Extermination

Mass extermination of prisoners in Gusen

Page from the death registers Gusen, dated 22 April 1945. Die Opfer der Vergasungsaktionen in Block 31 wurden als „natürliche“ Todesfälle getarnt. (Mauthausen Memorial / Collections)Page from the death registers Gusen, dated 22 April 1945. Die Opfer der Vergasungsaktionen in Block 31 wurden als „natürliche“ Todesfälle getarnt. (Mauthausen Memorial / Collections)Until 1942, the Gusen concentration camp’s primary function was that of a “murder camp” where the victims of politically or racially motivated persecution were put to death. 

The deliberate mass extermination of prisoners varied in intensity and was influenced by such factors as the progress of the war, the arrival of specific prisoner groups, and the increasing exploitation of prisoner labour for the armaments industry.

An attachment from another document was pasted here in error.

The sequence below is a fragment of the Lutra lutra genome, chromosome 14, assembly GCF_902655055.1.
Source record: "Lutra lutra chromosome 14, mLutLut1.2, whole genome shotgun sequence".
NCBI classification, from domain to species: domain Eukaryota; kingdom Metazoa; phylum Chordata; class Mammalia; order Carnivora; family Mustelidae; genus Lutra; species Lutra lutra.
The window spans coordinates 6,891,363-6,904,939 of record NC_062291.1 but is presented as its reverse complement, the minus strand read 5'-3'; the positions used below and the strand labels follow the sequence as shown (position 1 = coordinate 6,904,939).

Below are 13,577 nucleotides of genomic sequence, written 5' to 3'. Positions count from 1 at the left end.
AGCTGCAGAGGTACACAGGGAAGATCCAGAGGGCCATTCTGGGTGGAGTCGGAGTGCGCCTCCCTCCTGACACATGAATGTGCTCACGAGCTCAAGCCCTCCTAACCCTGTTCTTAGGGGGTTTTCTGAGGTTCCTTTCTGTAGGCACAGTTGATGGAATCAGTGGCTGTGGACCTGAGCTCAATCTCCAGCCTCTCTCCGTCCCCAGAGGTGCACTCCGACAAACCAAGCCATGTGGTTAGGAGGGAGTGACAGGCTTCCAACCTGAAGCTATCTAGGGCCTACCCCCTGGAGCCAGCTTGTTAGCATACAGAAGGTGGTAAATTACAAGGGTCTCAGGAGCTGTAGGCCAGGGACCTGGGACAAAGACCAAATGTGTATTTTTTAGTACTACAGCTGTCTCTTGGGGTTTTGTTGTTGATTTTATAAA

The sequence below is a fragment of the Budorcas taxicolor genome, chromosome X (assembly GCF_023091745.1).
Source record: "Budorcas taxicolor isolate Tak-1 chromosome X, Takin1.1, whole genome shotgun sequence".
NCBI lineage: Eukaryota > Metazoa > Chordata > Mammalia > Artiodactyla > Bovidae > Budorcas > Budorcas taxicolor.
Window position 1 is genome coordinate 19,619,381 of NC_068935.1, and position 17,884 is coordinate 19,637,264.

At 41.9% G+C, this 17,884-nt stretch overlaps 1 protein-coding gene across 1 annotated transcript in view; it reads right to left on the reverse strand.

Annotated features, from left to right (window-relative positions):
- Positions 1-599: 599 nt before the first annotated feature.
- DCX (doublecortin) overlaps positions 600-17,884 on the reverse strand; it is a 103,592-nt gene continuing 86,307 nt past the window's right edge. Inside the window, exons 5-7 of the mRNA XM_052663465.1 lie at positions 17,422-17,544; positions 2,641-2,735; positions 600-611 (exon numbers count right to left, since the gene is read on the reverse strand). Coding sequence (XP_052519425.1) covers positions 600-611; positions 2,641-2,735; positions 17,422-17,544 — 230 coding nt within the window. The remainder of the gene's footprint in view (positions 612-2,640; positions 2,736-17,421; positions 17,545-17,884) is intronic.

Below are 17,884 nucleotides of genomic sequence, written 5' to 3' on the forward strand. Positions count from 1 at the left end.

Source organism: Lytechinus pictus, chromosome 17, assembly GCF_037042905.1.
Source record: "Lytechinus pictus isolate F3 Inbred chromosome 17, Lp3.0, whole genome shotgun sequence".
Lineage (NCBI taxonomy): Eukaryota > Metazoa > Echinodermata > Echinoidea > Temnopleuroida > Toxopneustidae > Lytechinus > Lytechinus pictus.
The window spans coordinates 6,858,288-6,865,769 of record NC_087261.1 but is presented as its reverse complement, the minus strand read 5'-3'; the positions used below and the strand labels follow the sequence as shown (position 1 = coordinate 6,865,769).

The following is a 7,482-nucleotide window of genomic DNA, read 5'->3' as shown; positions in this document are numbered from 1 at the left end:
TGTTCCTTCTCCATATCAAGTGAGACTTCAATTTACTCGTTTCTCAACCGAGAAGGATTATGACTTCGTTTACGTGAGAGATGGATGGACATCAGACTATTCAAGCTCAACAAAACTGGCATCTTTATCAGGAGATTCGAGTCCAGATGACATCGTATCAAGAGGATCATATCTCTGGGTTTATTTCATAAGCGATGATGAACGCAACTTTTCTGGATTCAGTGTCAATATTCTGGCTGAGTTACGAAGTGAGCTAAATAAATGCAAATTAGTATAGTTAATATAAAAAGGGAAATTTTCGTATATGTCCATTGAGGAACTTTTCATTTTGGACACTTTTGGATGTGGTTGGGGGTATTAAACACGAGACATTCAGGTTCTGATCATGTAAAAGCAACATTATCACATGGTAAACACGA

Those prisoners suffering illness or otherwise unfit for work were invariably the first to be killed on a large scale. Beyond that, the individual prisoner’s life also depended on the inmate population he was considered to belong to. In the initial phase of the camp’s existence, for example, the most common victims of mass murder were members of the Polish intelligentsia and Spanish Republicans. From the autumn of 1941, Soviet POWs were among those exposed to the greatest risk of extermination, while the worst lot more often than not fell to the Jewish prisoners. 

In 1943/44, when the prisoners were put to work in the armaments industry, their chances of survival improved temporarily. However, this gave way to a rapid decline from late 1944 onward, when the supply situation grew steadily worse and the camp became overcrowded owing to the arrival of evacuee transports. 

In one form or another, the deliberate and planned killings remained part of the camp system’s daily routine until a few days before the end of the war.